THE Spotlight Initiative in Zimbabwe on Saturday, May 13, 2023 hosted a #ShakeOffGBV Zumba Session to remind communities of the harm Gender Based Violence (GBV) poses in as far as blocking women and girls from realizing their full potential.
By Michael Gwarisa
According to the 2015 Zimbabwe Demographic and Health Survey, about one in three women aged 15 to 49 have experienced physical violence, and about one in four women have experienced sexual violence, since the age of 15. With elections approaching, fears are that more women and girls could be exposed to various acts of violence at the hands of male perpetrators.
In an interview on the side-lines of the #ShakeOffGBV Zumba session in Harare, Audrey Charamba, the Chairperson Civil Society Reference Group under the Spotlight Initiative said ending GBV was not a one man’s job.
We are participating in the context that we are saying all Civil Society players and actors in different spaces should be able to have a voice and to participate actively in mitigating GBV,” said Charamba.
“As it were, over the years, we launched the Zumba #ShackingOffGBV because we are saying when you are stressed and frustrated, you need an avenue to throw that anger away. We are saying the Zumba, #ShackingOffGBV program is merely about saying lets shake it off and lets all be ambassadors of mitigating GBV in our different spaces.”
From its inception in 2019, the Spotlight Initiative (SI) has had many gains in the fight against gender-based violence (GBV) and harmful practices against women and girls in Zimbabwe. The overall goal of the Spotlight Initiative in Zimbabwe has been for women and girls to realize their full potential in a violence-free, gender-responsive and inclusive Zimbabwe.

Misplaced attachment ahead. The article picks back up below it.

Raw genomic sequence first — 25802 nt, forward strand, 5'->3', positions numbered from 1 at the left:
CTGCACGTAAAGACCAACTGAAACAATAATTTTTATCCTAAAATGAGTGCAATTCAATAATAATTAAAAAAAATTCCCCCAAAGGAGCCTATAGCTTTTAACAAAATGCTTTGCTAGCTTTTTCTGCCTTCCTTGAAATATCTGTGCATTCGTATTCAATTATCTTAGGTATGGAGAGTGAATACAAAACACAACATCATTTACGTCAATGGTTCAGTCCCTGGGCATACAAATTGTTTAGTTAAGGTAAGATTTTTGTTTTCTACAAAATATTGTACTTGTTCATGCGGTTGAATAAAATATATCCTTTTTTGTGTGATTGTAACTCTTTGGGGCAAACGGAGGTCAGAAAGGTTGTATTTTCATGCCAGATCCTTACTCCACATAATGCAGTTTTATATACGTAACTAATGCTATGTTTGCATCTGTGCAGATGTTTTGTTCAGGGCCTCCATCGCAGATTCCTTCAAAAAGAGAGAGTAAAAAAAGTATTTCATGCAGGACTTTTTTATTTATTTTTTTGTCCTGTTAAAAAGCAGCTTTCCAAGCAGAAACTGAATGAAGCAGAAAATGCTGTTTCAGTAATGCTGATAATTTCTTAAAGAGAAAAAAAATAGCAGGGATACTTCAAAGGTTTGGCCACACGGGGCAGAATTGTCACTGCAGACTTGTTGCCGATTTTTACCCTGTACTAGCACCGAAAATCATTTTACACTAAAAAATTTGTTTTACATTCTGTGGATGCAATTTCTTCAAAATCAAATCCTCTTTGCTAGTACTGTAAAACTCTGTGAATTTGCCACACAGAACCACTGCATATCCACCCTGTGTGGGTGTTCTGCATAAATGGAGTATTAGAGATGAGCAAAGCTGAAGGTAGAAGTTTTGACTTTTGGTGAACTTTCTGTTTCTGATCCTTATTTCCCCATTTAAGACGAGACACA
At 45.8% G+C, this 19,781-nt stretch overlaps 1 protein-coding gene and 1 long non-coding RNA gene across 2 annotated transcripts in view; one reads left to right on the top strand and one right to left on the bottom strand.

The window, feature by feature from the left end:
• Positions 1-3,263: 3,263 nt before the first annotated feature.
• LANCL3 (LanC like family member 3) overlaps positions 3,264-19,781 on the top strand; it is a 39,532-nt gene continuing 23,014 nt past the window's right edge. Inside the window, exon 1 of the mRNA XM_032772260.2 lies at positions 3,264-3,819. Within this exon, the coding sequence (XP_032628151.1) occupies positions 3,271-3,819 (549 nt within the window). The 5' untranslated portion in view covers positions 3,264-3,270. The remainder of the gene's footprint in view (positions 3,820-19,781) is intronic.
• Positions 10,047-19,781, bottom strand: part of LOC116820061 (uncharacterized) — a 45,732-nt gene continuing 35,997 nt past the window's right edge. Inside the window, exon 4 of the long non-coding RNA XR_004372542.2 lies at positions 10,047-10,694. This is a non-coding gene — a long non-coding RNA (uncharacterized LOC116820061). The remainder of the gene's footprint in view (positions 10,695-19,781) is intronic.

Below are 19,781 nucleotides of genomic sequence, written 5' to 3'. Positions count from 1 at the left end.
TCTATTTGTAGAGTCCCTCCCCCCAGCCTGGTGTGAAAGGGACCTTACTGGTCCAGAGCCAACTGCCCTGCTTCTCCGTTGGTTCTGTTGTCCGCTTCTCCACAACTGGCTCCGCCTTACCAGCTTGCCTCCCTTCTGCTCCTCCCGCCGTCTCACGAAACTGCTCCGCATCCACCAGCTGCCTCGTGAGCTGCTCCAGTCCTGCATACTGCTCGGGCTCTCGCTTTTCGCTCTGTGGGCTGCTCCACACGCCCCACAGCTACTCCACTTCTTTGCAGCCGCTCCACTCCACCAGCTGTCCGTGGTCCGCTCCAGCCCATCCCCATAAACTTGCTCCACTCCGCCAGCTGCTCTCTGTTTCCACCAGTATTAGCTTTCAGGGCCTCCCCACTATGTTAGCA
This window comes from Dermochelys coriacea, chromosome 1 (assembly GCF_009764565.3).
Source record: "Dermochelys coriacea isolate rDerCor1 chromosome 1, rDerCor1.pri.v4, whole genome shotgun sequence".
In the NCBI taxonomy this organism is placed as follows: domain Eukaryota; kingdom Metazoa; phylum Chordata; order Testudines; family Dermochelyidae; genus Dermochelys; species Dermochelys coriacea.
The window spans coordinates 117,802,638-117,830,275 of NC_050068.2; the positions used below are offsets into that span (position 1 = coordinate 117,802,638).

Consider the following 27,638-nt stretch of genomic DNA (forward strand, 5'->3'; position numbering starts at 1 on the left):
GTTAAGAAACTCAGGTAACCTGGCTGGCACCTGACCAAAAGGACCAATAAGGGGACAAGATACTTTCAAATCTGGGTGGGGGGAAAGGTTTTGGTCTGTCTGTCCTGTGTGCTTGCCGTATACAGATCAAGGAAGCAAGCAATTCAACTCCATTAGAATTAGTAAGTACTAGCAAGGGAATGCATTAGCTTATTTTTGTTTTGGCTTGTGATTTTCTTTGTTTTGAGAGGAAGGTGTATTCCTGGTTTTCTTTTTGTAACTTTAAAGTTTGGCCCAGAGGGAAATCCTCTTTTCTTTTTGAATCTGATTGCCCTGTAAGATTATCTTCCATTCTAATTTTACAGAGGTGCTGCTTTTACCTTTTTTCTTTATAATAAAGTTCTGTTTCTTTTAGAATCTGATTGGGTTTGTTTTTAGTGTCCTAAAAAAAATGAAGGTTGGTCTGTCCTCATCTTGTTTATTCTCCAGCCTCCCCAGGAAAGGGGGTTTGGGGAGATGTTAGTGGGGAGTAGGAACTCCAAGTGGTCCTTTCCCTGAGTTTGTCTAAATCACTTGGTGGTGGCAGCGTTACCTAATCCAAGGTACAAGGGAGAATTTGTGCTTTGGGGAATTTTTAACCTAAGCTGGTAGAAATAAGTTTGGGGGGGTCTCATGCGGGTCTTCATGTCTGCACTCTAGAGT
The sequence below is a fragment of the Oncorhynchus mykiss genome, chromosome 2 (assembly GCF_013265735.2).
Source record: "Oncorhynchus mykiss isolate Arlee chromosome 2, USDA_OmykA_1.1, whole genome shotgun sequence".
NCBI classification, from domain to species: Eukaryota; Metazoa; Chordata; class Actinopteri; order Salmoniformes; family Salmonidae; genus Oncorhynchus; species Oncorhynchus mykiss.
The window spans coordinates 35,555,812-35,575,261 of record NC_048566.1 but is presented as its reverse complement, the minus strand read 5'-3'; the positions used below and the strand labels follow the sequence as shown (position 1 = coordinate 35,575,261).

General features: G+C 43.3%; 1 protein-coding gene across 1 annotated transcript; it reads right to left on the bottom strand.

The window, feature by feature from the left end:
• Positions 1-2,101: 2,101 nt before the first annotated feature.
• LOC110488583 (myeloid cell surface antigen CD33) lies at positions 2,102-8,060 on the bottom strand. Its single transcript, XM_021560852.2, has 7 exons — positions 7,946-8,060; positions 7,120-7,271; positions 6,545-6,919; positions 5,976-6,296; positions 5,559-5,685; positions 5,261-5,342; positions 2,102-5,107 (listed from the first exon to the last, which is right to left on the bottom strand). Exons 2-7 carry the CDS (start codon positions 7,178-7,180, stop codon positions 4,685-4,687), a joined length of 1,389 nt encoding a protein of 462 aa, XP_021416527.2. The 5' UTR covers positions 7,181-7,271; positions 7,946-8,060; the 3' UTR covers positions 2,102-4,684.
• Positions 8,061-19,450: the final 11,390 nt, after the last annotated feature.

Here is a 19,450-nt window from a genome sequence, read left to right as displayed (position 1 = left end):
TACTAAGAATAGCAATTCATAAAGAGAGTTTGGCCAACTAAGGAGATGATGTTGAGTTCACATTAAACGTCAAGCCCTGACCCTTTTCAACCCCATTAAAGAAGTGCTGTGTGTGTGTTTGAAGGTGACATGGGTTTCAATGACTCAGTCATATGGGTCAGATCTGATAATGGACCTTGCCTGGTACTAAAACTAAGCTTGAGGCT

“As Zimbabwe, you might be aware that the country made three commitments of selecting three Sustainable Development Goals (SDGs) with one of them being the promotion of Gender Equality. There is no way you can promote gender equality with high incidence of gender based violence. So we are saying zero tolerance to GBV.
“The other two SDGs are Goal 3 on good health and well-being and Goal 16 on inclusive and peaceful societies. We are going towards elections and we know that women tend to suffer a lot around GBV. Women in conflict zones tend to be used as victims of violence and we are saying as we go towards elections, every one of us must play their role to fight violence against women and girls.”
The event also featured an open mic session with participants, testimonials from GBV survivors, and solidarity remarks from the government, private sector and civil society in solidarity with Spotlight.
Meanwhile, Shamwari Yemwanasikana Development and Partnership manager, Lisa Bonongwe said fighting GBV was not a 16 Days of activism event.
“Sometimes when we talk about GBV, we forget that even the young girls are also going through GBV. There is GBV in relationships, there is also Sexual Gender Based Violence. Most of the GBV cases we are receiving in our communities’ actually involves Sexual Gender Based violence.
“It even involves physical violence and violence against children as young as 15 who are dating older men. We are saying let us work hand in hand so that our women in our communities are protected. The whole point is we are living no one behind,” said Lisa.
Other organisations that were presents include Saywhat, AWET, SASA, CHILDLINE among others.